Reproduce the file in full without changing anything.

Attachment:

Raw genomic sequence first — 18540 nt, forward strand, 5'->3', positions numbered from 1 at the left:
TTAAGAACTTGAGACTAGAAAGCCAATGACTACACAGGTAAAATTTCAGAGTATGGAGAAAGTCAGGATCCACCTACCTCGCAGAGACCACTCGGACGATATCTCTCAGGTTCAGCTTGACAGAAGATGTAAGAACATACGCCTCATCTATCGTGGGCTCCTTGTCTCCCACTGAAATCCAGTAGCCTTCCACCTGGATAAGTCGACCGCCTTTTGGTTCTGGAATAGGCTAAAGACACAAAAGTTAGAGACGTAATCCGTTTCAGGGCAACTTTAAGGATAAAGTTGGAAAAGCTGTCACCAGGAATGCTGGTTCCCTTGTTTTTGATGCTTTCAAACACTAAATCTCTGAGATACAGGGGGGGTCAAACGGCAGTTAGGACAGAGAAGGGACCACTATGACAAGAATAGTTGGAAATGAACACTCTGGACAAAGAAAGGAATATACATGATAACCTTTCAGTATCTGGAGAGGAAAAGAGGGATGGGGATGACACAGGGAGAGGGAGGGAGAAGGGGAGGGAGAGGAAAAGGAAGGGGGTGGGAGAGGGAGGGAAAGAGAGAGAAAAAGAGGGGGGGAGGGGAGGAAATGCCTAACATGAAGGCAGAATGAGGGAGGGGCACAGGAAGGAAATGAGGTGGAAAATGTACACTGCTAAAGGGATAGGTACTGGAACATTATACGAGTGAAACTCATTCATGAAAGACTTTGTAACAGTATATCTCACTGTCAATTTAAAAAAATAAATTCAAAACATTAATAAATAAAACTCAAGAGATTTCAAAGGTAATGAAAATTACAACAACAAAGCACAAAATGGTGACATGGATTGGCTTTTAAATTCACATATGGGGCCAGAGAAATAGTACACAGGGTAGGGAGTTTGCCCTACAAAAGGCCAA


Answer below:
Raw genomic sequence first — 18540 nt, forward strand, 5'->3', positions numbered from 1 at the left:
TTAAGAACTTGAGACTAGAAAGCCAATGACTACACAGGTAAAATTTCAGAGTATGGAGAAAGTCAGGATCCACCTACCTCGCAGAGACCACTCGGACGATATCTCTCAGGTTCAGCTTGACAGAAGATGTAAGAACATACGCCTCATCTATCGTGGGCTCCTTGTCTCCCACTGAAATCCAGTAGCCTTCCACCTGGATAAGTCGACCGCCTTTTGGTTCTGGAATAGGCTAAAGACACAAAAGTTAGAGACGTAATCCGTTTCAGGGCAACTTTAAGGATAAAGTTGGAAAAGCTGTCACCAGGAATGCTGGTTCCCTTGTTTTTGATGCTTTCAAACACTAAATCTCTGAGATACAGGGGGGGTCAAACGGCAGTTAGGACAGAGAAGGGACCACTATGACAAGAATAGTTGGAAATGAACACTCTGGACAAAGAAAGGAATATACATGATAACCTTTCAGTATCTGGAGAGGAAAAGAGGGATGGGGATGACACAGGGAGAGGGAGGGAGAAGGGGAGGGAGAGGAAAAGGAAGGGGGTGGGAGAGGGAGGGAAAGAGAGAGAAAAAGAGGGGGGGAGGGGAGGAAATGCCTAACATGAAGGCAGAATGAGGGAGGGGCACAGGAAGGAAATGAGGTGGAAAATGTACACTGCTAAAGGGATAGGTACTGGAACATTATACGAGTGAAACTCATTCATGAAAGACTTTGTAACAGTATATCTCACTGTCAATTTAAAAAAATAAATTCAAAACATTAATAAATAAAACTCAAGAGATTTCAAAGGTAATGAAAATTACAACAACAAAGCACAAAATGGTGACATGGATTGGCTTTTAAATTCACATATGGGGCCAGAGAAATAGTACACAGGGTAGGGAGTTTGCCCTACAAAAGGCCAA